It would also be interesting to ask the question a little more broadly: what are the situations in which a high leverage situation (defined as, say, at least 90% of the highest point in the game)is most likely to appear 3 batters hence? Are there any good predictors?
I had that thought too, although didn't write about it for length concerns. I agree that it is a bias and that it is a small bias.

We've seen in the past that "save situation" conversion rates aren't all that different for teams in the seventh inning as the ninth. The ninth inning guys are better, but not by enough to really move the needle on this one.
A first-order predictor might be where you are in the batting order, platoon advantages, etc. If you're facing the leadoff hitter, the chance of trouble three batters hence is higher than if you're facing the #7 guy. It's my understanding that Leverage Index doesn't incorporate the abilities of individual hitters and pitchers.
You are correct that LI doesn't consider any of that, but rarely do our analyses where we whine about managers include that either!
Wha dad you mean? Video games always have to pitcher warm up.
What do*
Some of them don't. Some of them, you just click on Andrew Miller and suddenly, he appears on the mound ready to go!
Ohhh, I don't think I've seen an article on what games the staff are playing for fun and what they love about each one. Of course this could be a dangerous article because I don't need to get addicted to more baseball!
Your piece makes me wonder if there are *some* occasions where it would be reasonable for managers to be a bit more aggressive with warming up their best relievers mid-game. It seems that the main reason against against aggressive bullpen use is that warming up takes a while, and the bullets you spend in the bullpen count just the same whether you get into a game or not; you can't just have relievers warming up 130 times a year.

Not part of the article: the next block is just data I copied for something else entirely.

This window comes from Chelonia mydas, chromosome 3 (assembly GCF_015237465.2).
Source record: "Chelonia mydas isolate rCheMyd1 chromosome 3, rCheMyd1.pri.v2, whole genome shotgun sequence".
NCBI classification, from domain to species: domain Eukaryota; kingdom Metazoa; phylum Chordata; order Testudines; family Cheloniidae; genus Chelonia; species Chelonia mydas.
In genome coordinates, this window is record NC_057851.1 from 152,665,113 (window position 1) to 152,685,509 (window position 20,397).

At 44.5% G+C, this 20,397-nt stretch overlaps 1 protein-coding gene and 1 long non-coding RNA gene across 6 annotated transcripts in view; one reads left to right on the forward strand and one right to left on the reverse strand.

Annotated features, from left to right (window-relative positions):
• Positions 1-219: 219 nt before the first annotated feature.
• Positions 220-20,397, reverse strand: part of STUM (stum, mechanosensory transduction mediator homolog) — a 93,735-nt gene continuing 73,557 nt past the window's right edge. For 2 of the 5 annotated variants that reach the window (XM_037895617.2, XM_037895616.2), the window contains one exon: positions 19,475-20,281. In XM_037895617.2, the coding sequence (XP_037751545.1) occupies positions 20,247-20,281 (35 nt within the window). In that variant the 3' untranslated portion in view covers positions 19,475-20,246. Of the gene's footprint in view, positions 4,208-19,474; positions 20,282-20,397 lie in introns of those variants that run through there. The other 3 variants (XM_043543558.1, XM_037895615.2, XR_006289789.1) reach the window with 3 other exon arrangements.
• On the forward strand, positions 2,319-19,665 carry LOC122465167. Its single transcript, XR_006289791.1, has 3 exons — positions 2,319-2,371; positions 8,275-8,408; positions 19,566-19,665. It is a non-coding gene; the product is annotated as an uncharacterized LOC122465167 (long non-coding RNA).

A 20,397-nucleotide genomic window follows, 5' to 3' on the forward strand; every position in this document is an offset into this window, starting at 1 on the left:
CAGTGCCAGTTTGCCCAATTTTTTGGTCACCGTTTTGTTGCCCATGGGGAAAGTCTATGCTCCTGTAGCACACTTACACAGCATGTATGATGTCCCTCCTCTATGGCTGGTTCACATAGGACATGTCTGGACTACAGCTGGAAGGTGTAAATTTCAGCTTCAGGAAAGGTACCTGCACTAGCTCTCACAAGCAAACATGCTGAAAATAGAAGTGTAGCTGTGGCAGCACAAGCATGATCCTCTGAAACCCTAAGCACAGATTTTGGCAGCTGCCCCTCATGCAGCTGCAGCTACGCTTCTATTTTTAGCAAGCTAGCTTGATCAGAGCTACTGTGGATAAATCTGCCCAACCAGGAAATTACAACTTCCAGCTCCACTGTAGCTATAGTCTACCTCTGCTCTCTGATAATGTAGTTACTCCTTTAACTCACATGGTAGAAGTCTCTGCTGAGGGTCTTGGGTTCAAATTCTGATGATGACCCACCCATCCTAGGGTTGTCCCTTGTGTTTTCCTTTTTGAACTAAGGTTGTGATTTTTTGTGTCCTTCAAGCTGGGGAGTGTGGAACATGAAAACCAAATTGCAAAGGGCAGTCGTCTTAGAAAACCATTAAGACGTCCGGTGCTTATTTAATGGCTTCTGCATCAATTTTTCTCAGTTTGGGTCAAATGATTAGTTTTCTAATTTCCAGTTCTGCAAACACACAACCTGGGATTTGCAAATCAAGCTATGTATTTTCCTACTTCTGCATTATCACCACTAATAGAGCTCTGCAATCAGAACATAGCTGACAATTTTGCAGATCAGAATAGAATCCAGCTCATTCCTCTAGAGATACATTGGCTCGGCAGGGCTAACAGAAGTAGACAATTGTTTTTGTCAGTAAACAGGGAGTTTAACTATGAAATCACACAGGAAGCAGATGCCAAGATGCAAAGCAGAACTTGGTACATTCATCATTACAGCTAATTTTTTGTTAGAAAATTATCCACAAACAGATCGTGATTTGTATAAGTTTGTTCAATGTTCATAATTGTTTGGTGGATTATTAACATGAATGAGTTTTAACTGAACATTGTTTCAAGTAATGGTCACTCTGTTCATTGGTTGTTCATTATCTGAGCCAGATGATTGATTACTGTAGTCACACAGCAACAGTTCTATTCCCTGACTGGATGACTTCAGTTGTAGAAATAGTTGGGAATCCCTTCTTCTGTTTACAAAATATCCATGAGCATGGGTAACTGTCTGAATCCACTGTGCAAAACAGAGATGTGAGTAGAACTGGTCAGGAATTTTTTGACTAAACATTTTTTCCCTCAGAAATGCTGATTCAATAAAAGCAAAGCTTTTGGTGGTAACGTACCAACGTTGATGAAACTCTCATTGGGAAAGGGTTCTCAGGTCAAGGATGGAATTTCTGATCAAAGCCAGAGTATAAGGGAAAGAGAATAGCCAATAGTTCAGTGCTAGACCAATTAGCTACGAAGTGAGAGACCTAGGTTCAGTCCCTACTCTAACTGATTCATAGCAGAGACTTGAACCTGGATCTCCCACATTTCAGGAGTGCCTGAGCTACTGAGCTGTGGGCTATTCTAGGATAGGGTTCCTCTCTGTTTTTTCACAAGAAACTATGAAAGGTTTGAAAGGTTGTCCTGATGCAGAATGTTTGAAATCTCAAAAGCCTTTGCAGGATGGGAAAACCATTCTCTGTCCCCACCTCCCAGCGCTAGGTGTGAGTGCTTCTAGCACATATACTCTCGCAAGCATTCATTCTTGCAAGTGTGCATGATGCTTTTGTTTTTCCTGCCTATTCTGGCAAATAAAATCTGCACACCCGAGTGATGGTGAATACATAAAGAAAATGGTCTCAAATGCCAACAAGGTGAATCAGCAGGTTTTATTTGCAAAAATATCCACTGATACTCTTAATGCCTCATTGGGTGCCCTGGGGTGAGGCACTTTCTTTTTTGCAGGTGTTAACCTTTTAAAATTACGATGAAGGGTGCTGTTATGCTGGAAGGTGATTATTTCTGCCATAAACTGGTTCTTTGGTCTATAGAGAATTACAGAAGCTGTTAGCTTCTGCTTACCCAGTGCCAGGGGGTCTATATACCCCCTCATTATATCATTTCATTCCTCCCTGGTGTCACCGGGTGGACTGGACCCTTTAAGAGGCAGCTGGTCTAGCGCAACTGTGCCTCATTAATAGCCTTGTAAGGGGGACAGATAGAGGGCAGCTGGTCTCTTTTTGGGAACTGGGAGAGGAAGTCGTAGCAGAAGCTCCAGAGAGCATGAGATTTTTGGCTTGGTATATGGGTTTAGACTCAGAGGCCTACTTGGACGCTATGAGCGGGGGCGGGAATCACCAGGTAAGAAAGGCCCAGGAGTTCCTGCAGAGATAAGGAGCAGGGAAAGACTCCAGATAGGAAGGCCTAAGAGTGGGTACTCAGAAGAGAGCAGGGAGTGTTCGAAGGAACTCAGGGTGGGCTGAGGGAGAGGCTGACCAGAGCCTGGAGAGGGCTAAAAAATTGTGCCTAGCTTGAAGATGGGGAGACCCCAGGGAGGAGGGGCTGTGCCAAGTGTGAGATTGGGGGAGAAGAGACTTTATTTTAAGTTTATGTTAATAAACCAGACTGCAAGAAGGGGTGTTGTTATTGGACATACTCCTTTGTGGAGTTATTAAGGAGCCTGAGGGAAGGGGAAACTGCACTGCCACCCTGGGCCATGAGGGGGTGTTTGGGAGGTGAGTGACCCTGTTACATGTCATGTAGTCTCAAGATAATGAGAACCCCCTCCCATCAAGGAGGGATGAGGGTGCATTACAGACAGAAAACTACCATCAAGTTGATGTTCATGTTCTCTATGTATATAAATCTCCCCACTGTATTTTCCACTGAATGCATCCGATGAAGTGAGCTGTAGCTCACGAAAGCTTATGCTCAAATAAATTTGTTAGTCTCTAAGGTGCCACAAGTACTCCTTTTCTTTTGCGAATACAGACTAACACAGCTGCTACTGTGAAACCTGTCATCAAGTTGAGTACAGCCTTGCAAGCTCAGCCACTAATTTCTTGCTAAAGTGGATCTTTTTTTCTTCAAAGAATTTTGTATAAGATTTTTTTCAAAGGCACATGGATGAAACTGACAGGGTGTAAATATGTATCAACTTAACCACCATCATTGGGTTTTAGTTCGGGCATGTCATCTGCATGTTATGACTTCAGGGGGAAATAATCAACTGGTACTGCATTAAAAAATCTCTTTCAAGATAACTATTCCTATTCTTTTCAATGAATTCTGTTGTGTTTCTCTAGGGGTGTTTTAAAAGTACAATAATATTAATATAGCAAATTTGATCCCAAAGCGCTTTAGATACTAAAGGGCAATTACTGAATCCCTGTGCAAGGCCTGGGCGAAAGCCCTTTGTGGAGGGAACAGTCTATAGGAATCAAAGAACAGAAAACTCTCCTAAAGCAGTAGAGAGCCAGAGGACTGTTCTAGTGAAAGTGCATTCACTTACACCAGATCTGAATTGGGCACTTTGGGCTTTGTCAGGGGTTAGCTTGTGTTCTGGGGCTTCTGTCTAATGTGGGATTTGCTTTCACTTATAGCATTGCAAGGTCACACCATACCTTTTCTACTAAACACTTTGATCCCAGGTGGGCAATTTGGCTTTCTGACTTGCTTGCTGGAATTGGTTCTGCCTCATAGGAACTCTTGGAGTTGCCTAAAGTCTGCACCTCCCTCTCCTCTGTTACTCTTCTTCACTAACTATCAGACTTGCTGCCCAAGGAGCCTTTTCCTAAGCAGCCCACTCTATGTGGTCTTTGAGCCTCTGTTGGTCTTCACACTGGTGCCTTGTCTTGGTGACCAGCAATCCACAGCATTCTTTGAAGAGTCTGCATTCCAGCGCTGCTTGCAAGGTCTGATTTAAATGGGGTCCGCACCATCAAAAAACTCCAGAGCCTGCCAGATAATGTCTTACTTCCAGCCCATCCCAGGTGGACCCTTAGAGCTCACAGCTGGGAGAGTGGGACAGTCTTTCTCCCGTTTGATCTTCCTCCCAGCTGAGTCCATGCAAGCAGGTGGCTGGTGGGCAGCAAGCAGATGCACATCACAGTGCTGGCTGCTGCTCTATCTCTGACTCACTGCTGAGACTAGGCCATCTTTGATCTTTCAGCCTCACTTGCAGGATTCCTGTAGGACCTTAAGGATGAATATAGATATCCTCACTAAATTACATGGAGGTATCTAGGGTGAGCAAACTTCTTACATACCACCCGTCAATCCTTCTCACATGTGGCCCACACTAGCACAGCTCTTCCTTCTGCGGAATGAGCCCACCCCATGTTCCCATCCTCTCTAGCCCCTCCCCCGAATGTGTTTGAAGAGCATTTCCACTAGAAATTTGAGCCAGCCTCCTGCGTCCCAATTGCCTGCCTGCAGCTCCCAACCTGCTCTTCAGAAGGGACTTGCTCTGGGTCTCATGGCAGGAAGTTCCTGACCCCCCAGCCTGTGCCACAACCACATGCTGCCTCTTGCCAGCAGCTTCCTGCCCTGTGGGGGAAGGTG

But what about certain games where the bullpen is fresh and the opportunity cost for warming a reliever is relatively low? Let's say that you got a CG from your starter on Friday, used only the LOOGY and the mop up guys on Saturday, and have an off-day Monday: do you think managers should be looking at that Sunday game as an opportunity to take a playoff mentality with their 'pen? Or is the risk of alienating your seventh inning guy not really worth it?

Great stuff Russell.
I wouldn't rule it out. One thing that I thought of was that maybe having the closer start getting ready at the beginning of the eighth inning in a one-run game might make sense. If the situation gets hairy, he's ready. If not, he's coming into the ninth anyway.
I guess I'm thinking about it a different way. 47 vs 53 might not seem like a huge difference but it's playing those kinds of odds that turn bad teams into good teams. Platoon decisions are made based on similar splits.

Also, by putting in your best reliever i.e. closer in that 7th inning, you're guaranteeing your best pitchers did get into the game.

There's also the fringe benefit that if the game becomes a blowout after the closer put out the fire, that a mid-long reliever can be used for multiple innings, saving the other short relievers in the bullpen for games later on in the week.
It isn't just the 47 vs. 53 here that we have to contend with. That's just "is a critical seventh inning situation likely to be the most important situation of the game?" You also have to consider the fact that the manager has to sniff out that there might be a key situation that's coming up, in advance of when it appears, and we've seen that those don't usually give a lot of warning.